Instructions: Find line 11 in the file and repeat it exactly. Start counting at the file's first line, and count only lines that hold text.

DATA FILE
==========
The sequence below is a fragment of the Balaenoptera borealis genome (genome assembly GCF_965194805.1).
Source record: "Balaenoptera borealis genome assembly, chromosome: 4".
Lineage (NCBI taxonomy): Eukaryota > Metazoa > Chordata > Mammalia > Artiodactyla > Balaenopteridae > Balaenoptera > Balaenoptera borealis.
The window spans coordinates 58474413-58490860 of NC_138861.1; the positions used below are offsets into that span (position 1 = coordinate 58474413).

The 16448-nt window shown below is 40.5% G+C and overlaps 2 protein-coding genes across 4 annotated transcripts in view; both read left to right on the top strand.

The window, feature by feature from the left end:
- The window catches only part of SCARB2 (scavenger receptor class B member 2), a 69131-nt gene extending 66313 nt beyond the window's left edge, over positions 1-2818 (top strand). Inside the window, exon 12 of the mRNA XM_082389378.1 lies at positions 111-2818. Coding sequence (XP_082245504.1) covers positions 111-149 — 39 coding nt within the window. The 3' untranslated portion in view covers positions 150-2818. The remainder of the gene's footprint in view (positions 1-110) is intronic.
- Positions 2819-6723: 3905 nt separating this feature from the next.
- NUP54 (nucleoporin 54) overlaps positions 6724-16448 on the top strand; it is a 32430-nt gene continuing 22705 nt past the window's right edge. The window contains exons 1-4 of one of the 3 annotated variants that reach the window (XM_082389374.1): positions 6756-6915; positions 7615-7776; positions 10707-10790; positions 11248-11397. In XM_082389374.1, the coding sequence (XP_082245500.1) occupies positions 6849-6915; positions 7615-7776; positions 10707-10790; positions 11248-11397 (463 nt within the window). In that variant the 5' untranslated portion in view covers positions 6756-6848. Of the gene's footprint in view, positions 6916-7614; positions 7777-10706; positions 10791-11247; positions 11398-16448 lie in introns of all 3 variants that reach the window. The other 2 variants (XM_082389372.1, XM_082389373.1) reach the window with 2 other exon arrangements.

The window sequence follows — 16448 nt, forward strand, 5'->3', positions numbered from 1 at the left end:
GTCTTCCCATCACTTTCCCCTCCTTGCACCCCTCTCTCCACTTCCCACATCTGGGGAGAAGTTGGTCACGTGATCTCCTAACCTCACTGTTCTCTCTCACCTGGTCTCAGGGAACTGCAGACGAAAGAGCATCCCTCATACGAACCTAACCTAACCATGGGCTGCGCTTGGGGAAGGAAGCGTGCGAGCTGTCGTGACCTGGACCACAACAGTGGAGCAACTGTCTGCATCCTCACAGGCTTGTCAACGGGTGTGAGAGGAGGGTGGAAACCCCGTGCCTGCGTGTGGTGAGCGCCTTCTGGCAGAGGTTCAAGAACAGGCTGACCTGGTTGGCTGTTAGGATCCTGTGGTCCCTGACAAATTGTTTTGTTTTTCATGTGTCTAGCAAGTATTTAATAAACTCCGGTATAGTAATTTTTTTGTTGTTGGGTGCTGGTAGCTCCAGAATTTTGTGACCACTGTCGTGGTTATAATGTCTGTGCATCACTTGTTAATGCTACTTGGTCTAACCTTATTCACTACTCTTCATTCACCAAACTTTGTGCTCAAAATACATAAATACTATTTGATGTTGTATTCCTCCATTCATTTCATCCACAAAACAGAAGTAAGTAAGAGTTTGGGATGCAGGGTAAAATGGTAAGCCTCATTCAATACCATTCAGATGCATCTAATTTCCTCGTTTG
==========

GTCTTCCCATCACTTTCCCCTCCTTGCACCCCTCTCTCCACTTCCCACATCTGGGGAGAAGTTGGTCACGTGATCTCCTAACCTCACTGTTCTCTCTCACCTGGTCTCAGGGAACTGCAGACGAAAGAGCATCCCTCATACGAACCTAACCTAACCATGGGCTGCGCTTGGGGAAGGAAGCGTGCGAGCTGTCGTGACCTGGACCACAACAGTGGAGCAACTGTCTGCATCCTCACAGGCTTGTCAACGGGTGTGAGAGGAGGGTGGAAACCCCGTGCCTGCGTGTGGTGAGCGCCTTCTGGCAGAGGTTCAAGAACAGGCTGACCTGGTTGGCTGTTAGGATCCTGTGGTCCCTGACAAATTGTTTTGTTTTTCATGTGTCTAGCAAGTATTTAATAAACTCCGGTATAGTAATTTTTTTGTTGTTGGGTGCTGGTAGCTCCAGAATTTTGTGACCACTGTCGTGGTTATAATGTCTGTGCATCACTTGTTAATGCTACTTGGTCTAACCTTATTCACTACTCTTCATTCACCAAACTTTGTGCTCAAAATACATAAATACTATTTGATGTTGTATTCCTCCATTCATTTCATCCACAAAACAGAAGTAAGTAAGAGTTTGGGATGCAGGGTAAAATGGTAAGCCTCATTCAATACCATTCAGATGCATCTAATTTCCTCGTTTG